ArcGIS tools can read and write to PostgreSQL databases natively. No additional client library/configuration is required (unlike all the other supported databases).  I just finished a seven year stint as a PG DBA with a group that didn't want to use enterprise geodatabase functionality, but did want hundreds of millions of rows of spatial data in ArcGIS Server services. This worked fine on a query basis. All the editing was done through SQL, or by uploading file geodatabase snapshots via FeatureClassToGeodatabase, then using SQL to drive updates.  If you are using ArcGIS Enterprise to render the data, the difference between QueryLayer layers and EGDB FeatureClass layers is pretty subtle.  But if you try to use an UpdateCursor or edit through ArcGIS on a non-enabled database, and you're used to an EGDB, you are not likely to enjoy it.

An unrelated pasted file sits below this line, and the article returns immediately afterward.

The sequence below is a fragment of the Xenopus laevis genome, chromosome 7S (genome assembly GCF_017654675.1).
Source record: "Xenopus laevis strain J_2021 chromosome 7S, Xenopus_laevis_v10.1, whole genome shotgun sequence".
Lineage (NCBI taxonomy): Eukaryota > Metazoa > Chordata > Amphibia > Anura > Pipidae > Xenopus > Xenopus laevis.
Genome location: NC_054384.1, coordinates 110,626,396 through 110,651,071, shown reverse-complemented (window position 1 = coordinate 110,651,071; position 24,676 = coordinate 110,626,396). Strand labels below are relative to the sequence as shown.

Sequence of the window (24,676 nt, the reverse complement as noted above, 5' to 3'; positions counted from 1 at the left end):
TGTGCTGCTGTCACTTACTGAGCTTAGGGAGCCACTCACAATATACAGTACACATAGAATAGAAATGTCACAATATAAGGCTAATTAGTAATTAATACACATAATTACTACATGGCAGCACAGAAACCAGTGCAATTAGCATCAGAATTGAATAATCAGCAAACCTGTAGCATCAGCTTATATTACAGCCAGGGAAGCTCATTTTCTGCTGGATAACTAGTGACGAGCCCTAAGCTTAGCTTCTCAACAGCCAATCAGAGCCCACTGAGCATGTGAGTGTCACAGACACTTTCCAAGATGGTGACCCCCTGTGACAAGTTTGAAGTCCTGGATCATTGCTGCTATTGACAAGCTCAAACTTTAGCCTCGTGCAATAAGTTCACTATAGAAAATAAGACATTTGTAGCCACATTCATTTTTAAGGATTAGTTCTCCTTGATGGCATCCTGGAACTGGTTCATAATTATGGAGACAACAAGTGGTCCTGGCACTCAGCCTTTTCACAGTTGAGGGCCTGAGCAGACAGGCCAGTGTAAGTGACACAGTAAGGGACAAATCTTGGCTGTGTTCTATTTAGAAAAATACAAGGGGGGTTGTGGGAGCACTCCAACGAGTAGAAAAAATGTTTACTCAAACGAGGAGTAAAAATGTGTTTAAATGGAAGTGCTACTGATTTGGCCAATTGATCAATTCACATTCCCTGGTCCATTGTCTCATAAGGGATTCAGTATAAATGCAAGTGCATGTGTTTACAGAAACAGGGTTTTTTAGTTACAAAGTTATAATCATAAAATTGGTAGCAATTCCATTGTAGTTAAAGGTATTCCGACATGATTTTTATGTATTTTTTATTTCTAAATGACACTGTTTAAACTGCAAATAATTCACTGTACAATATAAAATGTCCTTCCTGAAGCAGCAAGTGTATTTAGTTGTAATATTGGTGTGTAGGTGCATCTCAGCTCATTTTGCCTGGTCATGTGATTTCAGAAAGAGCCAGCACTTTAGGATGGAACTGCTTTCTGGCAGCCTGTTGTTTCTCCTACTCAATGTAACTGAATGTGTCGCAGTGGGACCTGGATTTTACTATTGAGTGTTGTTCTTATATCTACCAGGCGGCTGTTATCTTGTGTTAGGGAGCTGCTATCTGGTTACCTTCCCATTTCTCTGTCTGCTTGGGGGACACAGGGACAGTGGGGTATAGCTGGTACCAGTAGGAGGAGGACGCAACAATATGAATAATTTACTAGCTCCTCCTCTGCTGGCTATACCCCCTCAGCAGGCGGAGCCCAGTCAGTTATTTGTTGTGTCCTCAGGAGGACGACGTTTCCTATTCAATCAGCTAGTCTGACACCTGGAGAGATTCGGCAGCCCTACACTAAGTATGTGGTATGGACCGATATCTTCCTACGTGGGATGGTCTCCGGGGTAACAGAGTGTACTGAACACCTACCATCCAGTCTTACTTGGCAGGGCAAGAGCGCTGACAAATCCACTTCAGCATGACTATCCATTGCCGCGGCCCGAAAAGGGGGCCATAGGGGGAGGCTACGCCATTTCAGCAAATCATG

I'm not going to argue that an EGDB isn't useful, just that it isn't required in all situations.  You need to evaluate your situation. I've been using enterprise geodatabase since SDBE 1.2.1, and been a GIS DBA for over 33 years, so my view is somewhat unique. One colleague once commented that I could run every version of SDE from 2.0 to 9.3 simultaneously, on a toaster oven (but that wasn't true -- the toaster oven didn't have enough RAM for more than four active database instances). It all depends on what the application demands require [and, I should add, what the DBA is capable of supporting -- Sometimes this is just a bit of training away, others can grow into it on the job, working with geospatial types.]